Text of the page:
Drawn by tales of Merlin, Arthur, Lancelot, and Guinevere in the 13th century, Richard, the 1st Earl of Cornwall, decided to build a modern castle on the ruins. The remains of this castle are what you see today, once you’ve crossed the windswept footbridge separating the eroding island-fortress from the mainland.


8. Leeds Castle

Best Castles to Visit in the UK: Leeds Castle

Not to be confused with the Yorkshire city of the same name, you’ll find Leeds Castle in southern England, where tales of royal intrigue await. One of the most picturesque castles in the UK, you’ll love how Leeds Castle was built on the islands of the River Len. 

Cross the natural moat by walking over the stone bridge, and inside, you’ll find a history dating back to the 9th century AD. Leeds Castle fell into royal hands in the 13th century, and King Edward I spent much time here when he wasn’t battling with the Welsh and the Scots. 

King Henry VIII would later present the castle to his first wife, Catherine of Aragon, and during the English Civil War, it would be used as a prison. In the 20th century, Leeds Castle became a hospital during World War II and was then used as a venue for peace talks between Egypt and Israel in the 1970s.


9. Carrickfergus Castle

Must Visit Castles in the UK: Carrickfergus Castle

Cross over the Irish Sea, and you’ll find that just as they did in England and Wales, the conquering Normans made a habit of constructing impressive castles in Northern Ireland, too. You’ll find one of the best castles in the UK on the shores of Belfast Lough, where Carrickfergus Castle has seen more than its fair share of sieges and battles in this turbulent part of the country.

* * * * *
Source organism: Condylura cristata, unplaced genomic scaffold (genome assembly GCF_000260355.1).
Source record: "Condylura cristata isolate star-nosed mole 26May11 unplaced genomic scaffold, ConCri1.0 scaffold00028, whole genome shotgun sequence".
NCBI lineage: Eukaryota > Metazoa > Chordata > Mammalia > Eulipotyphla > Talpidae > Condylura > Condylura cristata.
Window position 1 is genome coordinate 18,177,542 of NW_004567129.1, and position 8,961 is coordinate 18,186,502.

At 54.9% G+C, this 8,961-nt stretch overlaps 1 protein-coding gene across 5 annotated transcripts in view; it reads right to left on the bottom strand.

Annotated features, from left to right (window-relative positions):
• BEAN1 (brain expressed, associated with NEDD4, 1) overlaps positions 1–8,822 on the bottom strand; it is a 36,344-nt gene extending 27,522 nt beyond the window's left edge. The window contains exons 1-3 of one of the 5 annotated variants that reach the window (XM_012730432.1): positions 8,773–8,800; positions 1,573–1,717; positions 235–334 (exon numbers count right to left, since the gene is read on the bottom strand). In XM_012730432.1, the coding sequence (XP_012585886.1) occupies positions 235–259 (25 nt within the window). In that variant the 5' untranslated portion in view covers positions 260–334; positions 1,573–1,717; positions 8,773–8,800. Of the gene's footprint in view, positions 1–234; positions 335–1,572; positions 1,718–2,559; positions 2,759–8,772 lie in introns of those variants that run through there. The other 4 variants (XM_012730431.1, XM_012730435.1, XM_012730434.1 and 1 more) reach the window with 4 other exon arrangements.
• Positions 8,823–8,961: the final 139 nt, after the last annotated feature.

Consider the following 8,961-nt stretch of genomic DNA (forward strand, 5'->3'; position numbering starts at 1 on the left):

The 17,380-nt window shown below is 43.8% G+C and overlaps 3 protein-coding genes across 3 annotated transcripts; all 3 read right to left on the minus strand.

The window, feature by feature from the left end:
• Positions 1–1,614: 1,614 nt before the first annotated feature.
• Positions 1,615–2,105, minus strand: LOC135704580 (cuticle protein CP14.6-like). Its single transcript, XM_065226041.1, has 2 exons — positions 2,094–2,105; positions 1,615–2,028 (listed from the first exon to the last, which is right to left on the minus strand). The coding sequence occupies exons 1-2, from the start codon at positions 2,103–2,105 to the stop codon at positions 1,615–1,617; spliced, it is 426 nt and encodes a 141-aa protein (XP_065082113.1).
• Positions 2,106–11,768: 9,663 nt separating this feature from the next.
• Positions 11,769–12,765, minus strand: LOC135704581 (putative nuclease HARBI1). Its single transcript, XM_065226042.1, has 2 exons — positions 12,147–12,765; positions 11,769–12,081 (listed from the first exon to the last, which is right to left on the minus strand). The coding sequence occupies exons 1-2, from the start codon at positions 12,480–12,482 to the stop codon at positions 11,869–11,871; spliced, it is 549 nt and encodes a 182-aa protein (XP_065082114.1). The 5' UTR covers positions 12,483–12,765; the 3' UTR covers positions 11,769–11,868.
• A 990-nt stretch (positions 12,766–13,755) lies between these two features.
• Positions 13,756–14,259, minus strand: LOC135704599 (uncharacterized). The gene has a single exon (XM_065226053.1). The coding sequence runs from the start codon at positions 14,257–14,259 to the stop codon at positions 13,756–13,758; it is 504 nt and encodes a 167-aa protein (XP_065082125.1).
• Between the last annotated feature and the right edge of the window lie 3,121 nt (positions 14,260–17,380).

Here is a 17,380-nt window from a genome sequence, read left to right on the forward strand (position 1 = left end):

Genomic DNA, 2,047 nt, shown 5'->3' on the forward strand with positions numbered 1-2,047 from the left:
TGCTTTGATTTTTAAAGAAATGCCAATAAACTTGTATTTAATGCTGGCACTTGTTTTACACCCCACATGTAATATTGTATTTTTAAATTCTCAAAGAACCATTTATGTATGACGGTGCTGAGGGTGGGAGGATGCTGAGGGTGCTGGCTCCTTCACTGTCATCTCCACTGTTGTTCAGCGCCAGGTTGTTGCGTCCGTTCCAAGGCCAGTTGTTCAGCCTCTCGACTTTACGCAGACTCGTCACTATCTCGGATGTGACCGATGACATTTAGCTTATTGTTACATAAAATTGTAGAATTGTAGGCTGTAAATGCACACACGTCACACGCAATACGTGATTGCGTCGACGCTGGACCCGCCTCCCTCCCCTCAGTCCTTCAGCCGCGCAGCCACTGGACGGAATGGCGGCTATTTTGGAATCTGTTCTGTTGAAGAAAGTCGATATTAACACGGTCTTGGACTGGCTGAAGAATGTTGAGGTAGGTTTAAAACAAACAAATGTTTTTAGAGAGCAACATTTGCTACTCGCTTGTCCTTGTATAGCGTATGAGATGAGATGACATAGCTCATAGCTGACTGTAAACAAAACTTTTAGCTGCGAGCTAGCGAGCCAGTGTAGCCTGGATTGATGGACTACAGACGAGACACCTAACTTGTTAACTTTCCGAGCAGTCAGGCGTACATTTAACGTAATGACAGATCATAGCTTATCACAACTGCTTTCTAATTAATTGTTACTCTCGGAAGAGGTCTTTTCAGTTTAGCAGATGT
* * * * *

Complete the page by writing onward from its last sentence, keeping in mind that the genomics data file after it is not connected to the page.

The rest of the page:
Dating back to 1177, Carrickfergus Castle controlled the gateway to Belfast for centuries, and the cast of characters that have played a role in the castle’s legend include the likes of Robert the Bruce and King John.

Take a day trip from Belfast, or call in while driving the Causeway Coastal Route, and you can discover how Carrickfergus Castle has shaped Northern Ireland’s history through the centuries.  


10. Dunvegan Castle

The Best Castles in the UK: Dunvegan Castle

Beautifully remote and romantically placed on the shores of the Isle of Skye, Dunvegan Castle is one of the most incredible castles in the UK and a must-visit when you’re exploring Scotland. Part of the sprawling MacLeod Estate (and the traditional seat of power of the MacLeod Clan), the castle is perched atop a craggy outcrop above Loch Dunvegan.

The oldest parts of Dunvegan Castle date back to at least the 13th century, but in the Victorian era, much of the crumbling masonry was replaced with a more romanticized style of Baronial architecture that was popular at the time. Even if you’re not into history, you’ll love the scenic beauty of this outstanding UK castle!

There you have it! The best castles in the UK. What are your favorite UK castles to visit? 


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Author

  • Richard Collett

    Richard is an award-winning travel writer based in Southwest England who’s addicted to traveling off the beaten track. He’s traveled to 75 countries and counting in search of intriguing stories, unusual destinations, and cultural curiosities.

    Richard loves traveling the long way round over land and sea, and you’ll find him visiting quirky micronations and breakaway territories as often as he’s found lounging on a beach (which is a lot).

    When he’s not writing for BBC Travel, National Geographic, or Lonely Planet, you can find Richard writing for the Wandering Wheatleys or updating his off-beat travel blog, Travel Tramp.